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Monday, October 19, 2020  Spokane, Washington  Est. May 19, 1883
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A&E >  Music

Royal Fireworks Concert returns to Riverfront Park

UPDATED: Thu., July 25, 2019

Fireworks light up the night sky at the conclusion of the 35th annual Royal Fireworks Concert on July 28, 2013, in Riverfront Park. After a two-year hiatus, the concert is returning Sunday. (Dan Pelle / The Spokesman-Review)
Fireworks light up the night sky at the conclusion of the 35th annual Royal Fireworks Concert on July 28, 2013, in Riverfront Park. After a two-year hiatus, the concert is returning Sunday. (Dan Pelle / The Spokesman-Review)

The Royal Fireworks Concert in Riverfront Park is set to return Sunday after a two-year hiatus.

For organizer and conductor David Dutton, that means a return to Spokane tradition dating back to 1978, when about 5,000 people first took to the water’s edge of the Spokane River.

“It’s always a big deal,” he said. “I’m very excited.”

Picking up where it left off, the free event is planned for Sunday evening on the south bank of the Spokane River near the Spokane Convention Center.

It will feature a ballet show by the Spokane Ballet Studio greeting guests as they make their way through the breezeway from 7-8 p.m., before the orchestra plays at 9 p.m. Then around 10 p.m., a 15-minute fireworks show synced to the music.

The concert will include a performance by the 60-piece Royal Band that will play multiple songs, chief among them George Frideric Handel’s “Music for the Royal Fireworks” from 1749. After all, that iconic melody is where the Spokane concert drew inspiration.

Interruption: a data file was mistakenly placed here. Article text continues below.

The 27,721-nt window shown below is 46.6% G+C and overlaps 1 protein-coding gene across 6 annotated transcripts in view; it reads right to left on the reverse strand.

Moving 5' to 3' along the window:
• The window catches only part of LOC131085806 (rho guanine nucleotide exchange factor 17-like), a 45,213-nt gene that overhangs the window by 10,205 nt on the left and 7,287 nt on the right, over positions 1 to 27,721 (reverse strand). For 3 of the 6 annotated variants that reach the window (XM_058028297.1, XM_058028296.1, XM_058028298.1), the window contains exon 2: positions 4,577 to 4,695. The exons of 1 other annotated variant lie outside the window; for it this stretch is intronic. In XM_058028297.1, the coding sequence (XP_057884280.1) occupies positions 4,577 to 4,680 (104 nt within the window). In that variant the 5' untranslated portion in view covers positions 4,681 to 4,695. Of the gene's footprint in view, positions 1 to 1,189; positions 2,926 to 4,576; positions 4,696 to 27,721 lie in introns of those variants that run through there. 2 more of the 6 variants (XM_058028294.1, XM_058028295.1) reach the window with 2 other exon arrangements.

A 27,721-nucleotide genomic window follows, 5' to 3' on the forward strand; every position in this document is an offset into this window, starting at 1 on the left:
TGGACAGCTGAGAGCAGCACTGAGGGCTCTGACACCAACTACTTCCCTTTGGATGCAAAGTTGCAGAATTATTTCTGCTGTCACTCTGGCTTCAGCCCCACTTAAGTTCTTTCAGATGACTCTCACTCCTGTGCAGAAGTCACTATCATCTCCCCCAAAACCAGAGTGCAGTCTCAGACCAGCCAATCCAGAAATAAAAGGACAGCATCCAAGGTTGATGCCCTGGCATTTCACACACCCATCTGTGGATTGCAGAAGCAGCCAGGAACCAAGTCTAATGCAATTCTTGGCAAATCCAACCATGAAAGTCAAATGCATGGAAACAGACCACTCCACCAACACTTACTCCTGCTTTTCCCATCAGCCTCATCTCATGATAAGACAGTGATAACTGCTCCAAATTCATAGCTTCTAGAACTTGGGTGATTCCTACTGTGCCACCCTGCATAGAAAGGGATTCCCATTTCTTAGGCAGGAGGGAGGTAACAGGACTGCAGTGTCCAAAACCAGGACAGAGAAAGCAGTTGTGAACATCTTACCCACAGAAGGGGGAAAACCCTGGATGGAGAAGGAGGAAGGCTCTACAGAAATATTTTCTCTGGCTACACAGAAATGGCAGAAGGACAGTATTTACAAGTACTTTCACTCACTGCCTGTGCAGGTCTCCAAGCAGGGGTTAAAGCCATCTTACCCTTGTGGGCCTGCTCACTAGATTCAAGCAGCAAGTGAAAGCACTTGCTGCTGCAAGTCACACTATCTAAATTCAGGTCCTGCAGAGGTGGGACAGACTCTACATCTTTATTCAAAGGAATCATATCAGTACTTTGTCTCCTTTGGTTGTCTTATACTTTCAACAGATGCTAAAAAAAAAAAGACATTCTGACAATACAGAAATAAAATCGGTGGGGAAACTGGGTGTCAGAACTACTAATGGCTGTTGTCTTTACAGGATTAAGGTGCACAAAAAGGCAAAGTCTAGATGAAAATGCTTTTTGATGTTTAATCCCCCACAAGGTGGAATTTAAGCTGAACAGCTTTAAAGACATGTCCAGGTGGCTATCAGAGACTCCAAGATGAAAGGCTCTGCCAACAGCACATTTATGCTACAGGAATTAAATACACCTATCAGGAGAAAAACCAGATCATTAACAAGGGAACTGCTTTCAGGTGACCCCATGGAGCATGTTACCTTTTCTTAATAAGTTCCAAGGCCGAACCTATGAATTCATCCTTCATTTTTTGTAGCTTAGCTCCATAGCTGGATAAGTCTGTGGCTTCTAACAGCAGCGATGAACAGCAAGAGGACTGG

New this year are about eight food trucks in the Lilac Bowl in the park serving barbecue, pizza, shaved ice and kettle corn.

Dutton, who’s also a conductor for the Royal Band, said Convention Center construction barred the performance the past two years.

“Because of that, we just couldn’t get in there,” he said.

Also new this year is a planned appearance by author and TV personality Richard Bangs, who will narrate Chief Seattle’s speech – given in 1854 during the concession of native lands to the settlers – over William Billings’ Revolutionary War tune “When Jesus Wept.”

Dutton said Bangs is flying in from the country Georgia. He also recently climbed Mount Everest.

After years of declining sponsorships and increased costs, Dutton said he hopes to see thousands filling the steps by the river, just as it was in the concert’s heyday.

Riverfront Park Director Jonathan Moog said city staff were excited for its return.

“There’s something for everyone,” he said. “It’s always a family favorite.”

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